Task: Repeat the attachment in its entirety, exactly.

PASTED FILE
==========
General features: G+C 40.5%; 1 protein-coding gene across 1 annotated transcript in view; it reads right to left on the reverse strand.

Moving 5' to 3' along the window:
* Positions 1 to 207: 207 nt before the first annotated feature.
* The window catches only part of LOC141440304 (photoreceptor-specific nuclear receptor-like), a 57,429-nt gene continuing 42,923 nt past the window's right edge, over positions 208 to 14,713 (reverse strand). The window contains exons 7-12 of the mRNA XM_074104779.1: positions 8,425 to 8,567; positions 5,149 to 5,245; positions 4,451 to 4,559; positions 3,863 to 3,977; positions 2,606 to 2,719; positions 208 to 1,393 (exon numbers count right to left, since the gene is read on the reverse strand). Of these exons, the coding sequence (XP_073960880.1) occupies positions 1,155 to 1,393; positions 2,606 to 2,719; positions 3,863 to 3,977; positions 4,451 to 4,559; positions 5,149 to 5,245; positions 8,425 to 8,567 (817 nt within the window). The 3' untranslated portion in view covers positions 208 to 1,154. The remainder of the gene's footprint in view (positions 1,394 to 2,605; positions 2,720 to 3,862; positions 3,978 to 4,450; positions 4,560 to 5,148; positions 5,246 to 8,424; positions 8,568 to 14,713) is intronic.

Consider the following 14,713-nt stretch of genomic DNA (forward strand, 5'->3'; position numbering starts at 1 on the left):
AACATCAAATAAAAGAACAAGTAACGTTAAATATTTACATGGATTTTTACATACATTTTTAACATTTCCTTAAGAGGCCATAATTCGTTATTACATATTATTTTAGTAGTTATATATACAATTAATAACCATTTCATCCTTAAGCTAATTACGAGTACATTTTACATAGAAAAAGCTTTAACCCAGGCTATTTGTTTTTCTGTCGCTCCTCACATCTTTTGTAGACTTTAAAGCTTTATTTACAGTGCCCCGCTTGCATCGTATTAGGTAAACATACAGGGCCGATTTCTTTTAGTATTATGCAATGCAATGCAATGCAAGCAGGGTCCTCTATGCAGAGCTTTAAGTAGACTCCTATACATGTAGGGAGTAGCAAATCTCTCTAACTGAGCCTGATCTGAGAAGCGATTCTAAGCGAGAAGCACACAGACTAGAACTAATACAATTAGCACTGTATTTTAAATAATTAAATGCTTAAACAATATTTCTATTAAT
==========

General features: G+C 40.5%; 1 protein-coding gene across 1 annotated transcript in view; it reads right to left on the reverse strand.

Moving 5' to 3' along the window:
* Positions 1 to 207: 207 nt before the first annotated feature.
* The window catches only part of LOC141440304 (photoreceptor-specific nuclear receptor-like), a 57,429-nt gene continuing 42,923 nt past the window's right edge, over positions 208 to 14,713 (reverse strand). The window contains exons 7-12 of the mRNA XM_074104779.1: positions 8,425 to 8,567; positions 5,149 to 5,245; positions 4,451 to 4,559; positions 3,863 to 3,977; positions 2,606 to 2,719; positions 208 to 1,393 (exon numbers count right to left, since the gene is read on the reverse strand). Of these exons, the coding sequence (XP_073960880.1) occupies positions 1,155 to 1,393; positions 2,606 to 2,719; positions 3,863 to 3,977; positions 4,451 to 4,559; positions 5,149 to 5,245; positions 8,425 to 8,567 (817 nt within the window). The 3' untranslated portion in view covers positions 208 to 1,154. The remainder of the gene's footprint in view (positions 1,394 to 2,605; positions 2,720 to 3,862; positions 3,978 to 4,450; positions 4,560 to 5,148; positions 5,246 to 8,424; positions 8,568 to 14,713) is intronic.

Consider the following 14,713-nt stretch of genomic DNA (forward strand, 5'->3'; position numbering starts at 1 on the left):
AACATCAAATAAAAGAACAAGTAACGTTAAATATTTACATGGATTTTTACATACATTTTTAACATTTCCTTAAGAGGCCATAATTCGTTATTACATATTATTTTAGTAGTTATATATACAATTAATAACCATTTCATCCTTAAGCTAATTACGAGTACATTTTACATAGAAAAAGCTTTAACCCAGGCTATTTGTTTTTCTGTCGCTCCTCACATCTTTTGTAGACTTTAAAGCTTTATTTACAGTGCCCCGCTTGCATCGTATTAGGTAAACATACAGGGCCGATTTCTTTTAGTATTATGCAATGCAATGCAATGCAAGCAGGGTCCTCTATGCAGAGCTTTAAGTAGACTCCTATACATGTAGGGAGTAGCAAATCTCTCTAACTGAGCCTGATCTGAGAAGCGATTCTAAGCGAGAAGCACACAGACTAGAACTAATACAATTAGCACTGTATTTTAAATAATTAAATGCTTAAACAATATTTCTATTAAT